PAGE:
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Many people are self-employed freelancers. Where do they go when their freelance jobs dry up? They are not eligible for unemployment benefits.
Mayor Bloomberg says he's going to solve this problem. Any ideas how?
The attitude that a person who is thrown out of work should refuse unemployment compensation is absurd.
We have an actual unemployment rate of 16% when we include people who have exhausted their unemployment compensation benefits but still haven't found a job, and people who have been forced into part-time work.
In the manufacturing sector it's even worse. Many of these people are over 50, worked their entire lives under grueling conditions, long hours, often with no overtime pay, hoping to survive long enough to get a pension -- then they are thrown out of work at the first downturn, and see their savings eaten up just in trying to survive.
Yes, it's nice if some people have a for-now job that lets them pay the rent. But having a good attitude is not a solution to the problem, which is that our country is engaged in a long-term process of sending most of our better-paying jobs to other countries, and crushing the American worker. The motive is partly money (businesses like to hire third world child, prison, and slave labor because it's cheap).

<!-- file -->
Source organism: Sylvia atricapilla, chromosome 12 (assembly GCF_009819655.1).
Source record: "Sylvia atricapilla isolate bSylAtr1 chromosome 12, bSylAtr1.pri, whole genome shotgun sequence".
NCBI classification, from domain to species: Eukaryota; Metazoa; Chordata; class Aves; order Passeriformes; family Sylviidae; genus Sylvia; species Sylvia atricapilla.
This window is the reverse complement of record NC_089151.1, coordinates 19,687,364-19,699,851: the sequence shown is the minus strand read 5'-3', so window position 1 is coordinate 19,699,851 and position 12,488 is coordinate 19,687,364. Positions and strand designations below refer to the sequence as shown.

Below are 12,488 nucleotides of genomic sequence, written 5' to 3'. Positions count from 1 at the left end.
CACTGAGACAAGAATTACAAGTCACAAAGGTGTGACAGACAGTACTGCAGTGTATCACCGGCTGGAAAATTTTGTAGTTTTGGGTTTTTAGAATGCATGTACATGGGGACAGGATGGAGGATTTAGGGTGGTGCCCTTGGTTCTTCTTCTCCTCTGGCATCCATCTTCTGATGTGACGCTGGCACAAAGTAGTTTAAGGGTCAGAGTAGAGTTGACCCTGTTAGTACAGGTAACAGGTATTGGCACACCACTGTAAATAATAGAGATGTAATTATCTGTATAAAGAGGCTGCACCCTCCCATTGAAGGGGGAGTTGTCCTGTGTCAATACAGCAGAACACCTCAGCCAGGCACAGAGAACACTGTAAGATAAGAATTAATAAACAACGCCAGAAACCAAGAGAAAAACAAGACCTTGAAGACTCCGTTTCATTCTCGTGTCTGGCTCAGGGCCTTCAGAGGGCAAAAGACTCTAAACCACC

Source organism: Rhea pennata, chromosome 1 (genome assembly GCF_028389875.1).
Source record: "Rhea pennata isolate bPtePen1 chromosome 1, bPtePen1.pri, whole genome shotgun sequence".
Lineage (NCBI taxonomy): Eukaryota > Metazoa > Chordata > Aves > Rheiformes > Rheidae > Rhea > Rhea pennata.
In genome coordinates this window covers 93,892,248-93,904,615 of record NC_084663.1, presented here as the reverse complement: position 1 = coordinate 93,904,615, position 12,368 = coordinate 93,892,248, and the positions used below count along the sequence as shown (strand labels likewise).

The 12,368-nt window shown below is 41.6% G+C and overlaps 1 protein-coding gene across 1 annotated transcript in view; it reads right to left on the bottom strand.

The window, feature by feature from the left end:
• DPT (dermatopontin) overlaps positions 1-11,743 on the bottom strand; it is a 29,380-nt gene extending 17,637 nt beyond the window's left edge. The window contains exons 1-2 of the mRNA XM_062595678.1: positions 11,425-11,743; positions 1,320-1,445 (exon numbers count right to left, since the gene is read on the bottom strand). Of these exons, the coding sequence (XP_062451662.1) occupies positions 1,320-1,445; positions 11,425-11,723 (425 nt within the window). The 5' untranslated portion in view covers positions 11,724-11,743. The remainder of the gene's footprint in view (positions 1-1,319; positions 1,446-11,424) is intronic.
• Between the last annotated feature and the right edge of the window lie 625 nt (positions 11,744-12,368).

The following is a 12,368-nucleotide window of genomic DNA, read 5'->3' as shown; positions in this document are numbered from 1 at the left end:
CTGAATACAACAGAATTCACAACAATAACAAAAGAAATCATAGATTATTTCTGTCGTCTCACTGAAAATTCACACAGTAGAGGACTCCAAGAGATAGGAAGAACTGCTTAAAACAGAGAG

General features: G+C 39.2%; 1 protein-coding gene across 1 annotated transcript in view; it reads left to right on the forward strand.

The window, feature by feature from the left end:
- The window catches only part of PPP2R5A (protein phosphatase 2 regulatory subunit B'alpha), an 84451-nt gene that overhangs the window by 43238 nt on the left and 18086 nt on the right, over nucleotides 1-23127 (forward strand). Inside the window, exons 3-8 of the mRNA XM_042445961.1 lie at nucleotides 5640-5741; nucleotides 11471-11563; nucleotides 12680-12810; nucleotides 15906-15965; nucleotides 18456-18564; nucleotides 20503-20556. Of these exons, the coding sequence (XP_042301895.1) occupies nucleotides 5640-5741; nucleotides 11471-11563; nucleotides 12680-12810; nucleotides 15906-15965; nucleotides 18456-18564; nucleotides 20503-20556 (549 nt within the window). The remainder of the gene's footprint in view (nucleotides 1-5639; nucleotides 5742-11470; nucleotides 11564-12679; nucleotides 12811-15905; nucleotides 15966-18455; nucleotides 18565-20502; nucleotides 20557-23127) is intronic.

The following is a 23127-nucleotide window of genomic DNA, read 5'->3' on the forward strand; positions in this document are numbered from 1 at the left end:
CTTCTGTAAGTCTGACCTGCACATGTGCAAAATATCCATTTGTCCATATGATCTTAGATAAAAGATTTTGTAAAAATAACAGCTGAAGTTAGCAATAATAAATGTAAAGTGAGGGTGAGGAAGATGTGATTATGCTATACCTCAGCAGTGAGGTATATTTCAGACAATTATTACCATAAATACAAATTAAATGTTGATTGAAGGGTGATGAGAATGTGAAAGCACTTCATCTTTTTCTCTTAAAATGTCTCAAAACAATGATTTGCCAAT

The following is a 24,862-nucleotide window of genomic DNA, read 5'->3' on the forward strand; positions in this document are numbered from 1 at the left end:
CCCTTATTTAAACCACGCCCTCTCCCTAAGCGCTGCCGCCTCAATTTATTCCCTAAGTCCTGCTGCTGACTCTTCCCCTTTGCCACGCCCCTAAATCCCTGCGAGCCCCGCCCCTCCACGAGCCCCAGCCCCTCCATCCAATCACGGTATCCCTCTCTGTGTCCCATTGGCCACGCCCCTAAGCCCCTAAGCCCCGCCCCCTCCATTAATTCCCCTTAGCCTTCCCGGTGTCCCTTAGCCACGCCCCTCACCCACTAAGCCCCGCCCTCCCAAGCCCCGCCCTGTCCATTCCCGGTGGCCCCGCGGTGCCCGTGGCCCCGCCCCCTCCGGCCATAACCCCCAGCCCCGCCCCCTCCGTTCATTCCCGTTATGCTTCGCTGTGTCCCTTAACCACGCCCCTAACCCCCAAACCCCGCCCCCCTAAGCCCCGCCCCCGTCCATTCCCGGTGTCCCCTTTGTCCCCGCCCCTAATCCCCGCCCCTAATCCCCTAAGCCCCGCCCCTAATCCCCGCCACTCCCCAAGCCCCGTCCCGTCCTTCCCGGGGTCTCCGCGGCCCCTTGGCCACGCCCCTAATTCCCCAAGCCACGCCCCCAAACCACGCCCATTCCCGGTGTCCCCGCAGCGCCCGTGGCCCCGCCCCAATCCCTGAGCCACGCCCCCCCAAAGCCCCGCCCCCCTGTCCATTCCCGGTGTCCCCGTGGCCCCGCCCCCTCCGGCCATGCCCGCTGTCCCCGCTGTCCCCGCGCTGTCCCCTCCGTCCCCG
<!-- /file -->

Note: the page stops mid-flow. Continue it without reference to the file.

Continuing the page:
But the overall problem of unemployment, frozen wages, disappearing benefits and pensions, won't be solved by somebody getting a job waiting tables. We need to take a good look at what's being done, and start demanding jobs and benefits for working people, not for the millionaire Wall Street Criminals who seem to own Congress.
As for law school, I've been an attorney for over 25 years and the job market has never been this bad. I'd say it's a highly risky investment right now.